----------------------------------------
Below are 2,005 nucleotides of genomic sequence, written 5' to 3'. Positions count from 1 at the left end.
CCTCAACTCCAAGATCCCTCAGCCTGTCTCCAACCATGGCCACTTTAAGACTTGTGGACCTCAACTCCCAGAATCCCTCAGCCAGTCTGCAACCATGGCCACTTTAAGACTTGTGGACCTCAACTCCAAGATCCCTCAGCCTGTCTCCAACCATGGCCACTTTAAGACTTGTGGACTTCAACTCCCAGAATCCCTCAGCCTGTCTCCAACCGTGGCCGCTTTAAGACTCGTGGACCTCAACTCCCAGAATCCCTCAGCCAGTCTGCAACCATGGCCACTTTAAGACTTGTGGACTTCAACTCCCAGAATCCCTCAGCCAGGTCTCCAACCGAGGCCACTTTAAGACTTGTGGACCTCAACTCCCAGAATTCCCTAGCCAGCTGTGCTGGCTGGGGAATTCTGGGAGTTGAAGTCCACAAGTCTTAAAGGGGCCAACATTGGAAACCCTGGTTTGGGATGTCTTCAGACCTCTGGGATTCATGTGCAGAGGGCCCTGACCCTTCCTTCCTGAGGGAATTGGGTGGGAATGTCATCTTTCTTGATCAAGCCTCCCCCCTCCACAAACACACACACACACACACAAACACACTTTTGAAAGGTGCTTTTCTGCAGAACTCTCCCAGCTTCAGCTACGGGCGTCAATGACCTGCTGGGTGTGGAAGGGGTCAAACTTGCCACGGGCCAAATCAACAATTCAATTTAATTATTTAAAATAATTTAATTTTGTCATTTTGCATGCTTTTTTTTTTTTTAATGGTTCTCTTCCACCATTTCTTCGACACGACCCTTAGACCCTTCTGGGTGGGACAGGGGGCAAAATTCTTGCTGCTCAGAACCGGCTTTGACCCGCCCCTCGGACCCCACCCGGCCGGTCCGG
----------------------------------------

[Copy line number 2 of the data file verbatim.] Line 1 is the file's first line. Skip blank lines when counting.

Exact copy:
CCTCAACTCCAAGATCCCTCAGCCTGTCTCCAACCATGGCCACTTTAAGACTTGTGGACCTCAACTCCCAGAATCCCTCAGCCAGTCTGCAACCATGGCCACTTTAAGACTTGTGGACCTCAACTCCAAGATCCCTCAGCCTGTCTCCAACCATGGCCACTTTAAGACTTGTGGACTTCAACTCCCAGAATCCCTCAGCCTGTCTCCAACCGTGGCCGCTTTAAGACTCGTGGACCTCAACTCCCAGAATCCCTCAGCCAGTCTGCAACCATGGCCACTTTAAGACTTGTGGACTTCAACTCCCAGAATCCCTCAGCCAGGTCTCCAACCGAGGCCACTTTAAGACTTGTGGACCTCAACTCCCAGAATTCCCTAGCCAGCTGTGCTGGCTGGGGAATTCTGGGAGTTGAAGTCCACAAGTCTTAAAGGGGCCAACATTGGAAACCCTGGTTTGGGATGTCTTCAGACCTCTGGGATTCATGTGCAGAGGGCCCTGACCCTTCCTTCCTGAGGGAATTGGGTGGGAATGTCATCTTTCTTGATCAAGCCTCCCCCCTCCACAAACACACACACACACACACAAACACACTTTTGAAAGGTGCTTTTCTGCAGAACTCTCCCAGCTTCAGCTACGGGCGTCAATGACCTGCTGGGTGTGGAAGGGGTCAAACTTGCCACGGGCCAAATCAACAATTCAATTTAATTATTTAAAATAATTTAATTTTGTCATTTTGCATGCTTTTTTTTTTTTTAATGGTTCTCTTCCACCATTTCTTCGACACGACCCTTAGACCCTTCTGGGTGGGACAGGGGGCAAAATTCTTGCTGCTCAGAACCGGCTTTGACCCGCCCCTCGGACCCCACCCGGCCGGTCCGG